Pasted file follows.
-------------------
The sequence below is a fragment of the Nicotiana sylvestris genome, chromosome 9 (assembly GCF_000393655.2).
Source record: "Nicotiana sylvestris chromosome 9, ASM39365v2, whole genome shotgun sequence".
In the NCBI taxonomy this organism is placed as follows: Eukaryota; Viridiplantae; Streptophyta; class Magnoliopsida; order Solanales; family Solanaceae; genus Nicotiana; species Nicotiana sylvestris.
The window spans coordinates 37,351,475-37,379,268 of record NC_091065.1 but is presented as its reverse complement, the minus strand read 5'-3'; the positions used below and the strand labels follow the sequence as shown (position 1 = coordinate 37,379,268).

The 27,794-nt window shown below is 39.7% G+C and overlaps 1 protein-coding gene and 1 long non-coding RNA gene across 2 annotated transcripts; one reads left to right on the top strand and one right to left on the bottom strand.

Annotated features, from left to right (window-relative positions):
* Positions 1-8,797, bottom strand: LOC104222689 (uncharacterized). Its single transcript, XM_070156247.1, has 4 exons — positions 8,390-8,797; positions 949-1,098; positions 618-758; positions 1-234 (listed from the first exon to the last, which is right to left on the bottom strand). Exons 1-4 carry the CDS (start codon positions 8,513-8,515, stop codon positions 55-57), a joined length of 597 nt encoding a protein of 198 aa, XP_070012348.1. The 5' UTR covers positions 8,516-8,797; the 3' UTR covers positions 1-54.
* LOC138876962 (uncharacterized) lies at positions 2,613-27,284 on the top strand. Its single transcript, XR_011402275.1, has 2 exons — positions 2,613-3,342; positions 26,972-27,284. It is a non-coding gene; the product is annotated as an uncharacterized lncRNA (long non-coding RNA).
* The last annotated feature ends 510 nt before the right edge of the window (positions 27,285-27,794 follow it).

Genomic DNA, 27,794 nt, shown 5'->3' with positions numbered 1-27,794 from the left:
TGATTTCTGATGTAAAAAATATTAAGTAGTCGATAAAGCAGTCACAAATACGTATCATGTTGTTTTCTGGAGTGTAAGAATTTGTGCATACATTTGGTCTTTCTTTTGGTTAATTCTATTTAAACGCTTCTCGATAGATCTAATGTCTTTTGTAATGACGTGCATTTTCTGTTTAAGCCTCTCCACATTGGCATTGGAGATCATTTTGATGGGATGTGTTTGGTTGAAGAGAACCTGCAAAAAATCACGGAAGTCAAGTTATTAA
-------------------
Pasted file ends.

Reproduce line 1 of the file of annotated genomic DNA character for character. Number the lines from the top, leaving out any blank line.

The sequence below is a fragment of the Nicotiana sylvestris genome, chromosome 9 (assembly GCF_000393655.2).